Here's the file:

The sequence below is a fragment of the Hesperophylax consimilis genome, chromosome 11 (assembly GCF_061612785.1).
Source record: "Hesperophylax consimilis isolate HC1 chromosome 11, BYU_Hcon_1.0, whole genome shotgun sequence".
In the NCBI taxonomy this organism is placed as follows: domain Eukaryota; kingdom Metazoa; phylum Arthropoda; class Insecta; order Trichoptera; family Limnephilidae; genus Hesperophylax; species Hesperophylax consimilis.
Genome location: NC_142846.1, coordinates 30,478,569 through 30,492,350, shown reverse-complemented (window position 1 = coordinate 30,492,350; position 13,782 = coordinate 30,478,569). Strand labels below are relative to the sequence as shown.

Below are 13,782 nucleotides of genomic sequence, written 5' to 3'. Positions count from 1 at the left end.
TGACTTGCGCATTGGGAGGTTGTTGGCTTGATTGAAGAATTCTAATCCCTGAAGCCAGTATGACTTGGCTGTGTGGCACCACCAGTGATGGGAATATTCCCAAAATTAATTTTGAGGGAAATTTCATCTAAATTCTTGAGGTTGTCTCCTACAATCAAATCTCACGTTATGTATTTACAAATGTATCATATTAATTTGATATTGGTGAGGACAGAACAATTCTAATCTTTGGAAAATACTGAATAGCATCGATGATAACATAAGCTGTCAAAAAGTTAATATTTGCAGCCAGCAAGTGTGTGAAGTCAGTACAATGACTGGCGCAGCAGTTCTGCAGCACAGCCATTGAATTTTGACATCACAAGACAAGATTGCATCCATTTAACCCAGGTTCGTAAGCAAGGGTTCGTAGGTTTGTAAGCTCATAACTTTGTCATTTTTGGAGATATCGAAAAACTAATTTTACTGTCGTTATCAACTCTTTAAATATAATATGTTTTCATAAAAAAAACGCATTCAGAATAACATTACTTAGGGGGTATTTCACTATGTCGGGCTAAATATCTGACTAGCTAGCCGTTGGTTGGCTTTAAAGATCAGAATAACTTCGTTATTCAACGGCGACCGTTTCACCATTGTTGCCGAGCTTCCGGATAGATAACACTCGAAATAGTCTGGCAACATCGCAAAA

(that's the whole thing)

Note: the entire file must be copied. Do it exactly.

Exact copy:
The sequence below is a fragment of the Hesperophylax consimilis genome, chromosome 11 (assembly GCF_061612785.1).
Source record: "Hesperophylax consimilis isolate HC1 chromosome 11, BYU_Hcon_1.0, whole genome shotgun sequence".
In the NCBI taxonomy this organism is placed as follows: domain Eukaryota; kingdom Metazoa; phylum Arthropoda; class Insecta; order Trichoptera; family Limnephilidae; genus Hesperophylax; species Hesperophylax consimilis.
Genome location: NC_142846.1, coordinates 30,478,569 through 30,492,350, shown reverse-complemented (window position 1 = coordinate 30,492,350; position 13,782 = coordinate 30,478,569). Strand labels below are relative to the sequence as shown.

Below are 13,782 nucleotides of genomic sequence, written 5' to 3'. Positions count from 1 at the left end.
TGACTTGCGCATTGGGAGGTTGTTGGCTTGATTGAAGAATTCTAATCCCTGAAGCCAGTATGACTTGGCTGTGTGGCACCACCAGTGATGGGAATATTCCCAAAATTAATTTTGAGGGAAATTTCATCTAAATTCTTGAGGTTGTCTCCTACAATCAAATCTCACGTTATGTATTTACAAATGTATCATATTAATTTGATATTGGTGAGGACAGAACAATTCTAATCTTTGGAAAATACTGAATAGCATCGATGATAACATAAGCTGTCAAAAAGTTAATATTTGCAGCCAGCAAGTGTGTGAAGTCAGTACAATGACTGGCGCAGCAGTTCTGCAGCACAGCCATTGAATTTTGACATCACAAGACAAGATTGCATCCATTTAACCCAGGTTCGTAAGCAAGGGTTCGTAGGTTTGTAAGCTCATAACTTTGTCATTTTTGGAGATATCGAAAAACTAATTTTACTGTCGTTATCAACTCTTTAAATATAATATGTTTTCATAAAAAAAACGCATTCAGAATAACATTACTTAGGGGGTATTTCACTATGTCGGGCTAAATATCTGACTAGCTAGCCGTTGGTTGGCTTTAAAGATCAGAATAACTTCGTTATTCAACGGCGACCGTTTCACCATTGTTGCCGAGCTTCCGGATAGATAACACTCGAAATAGTCTGGCAACATCGCAAAA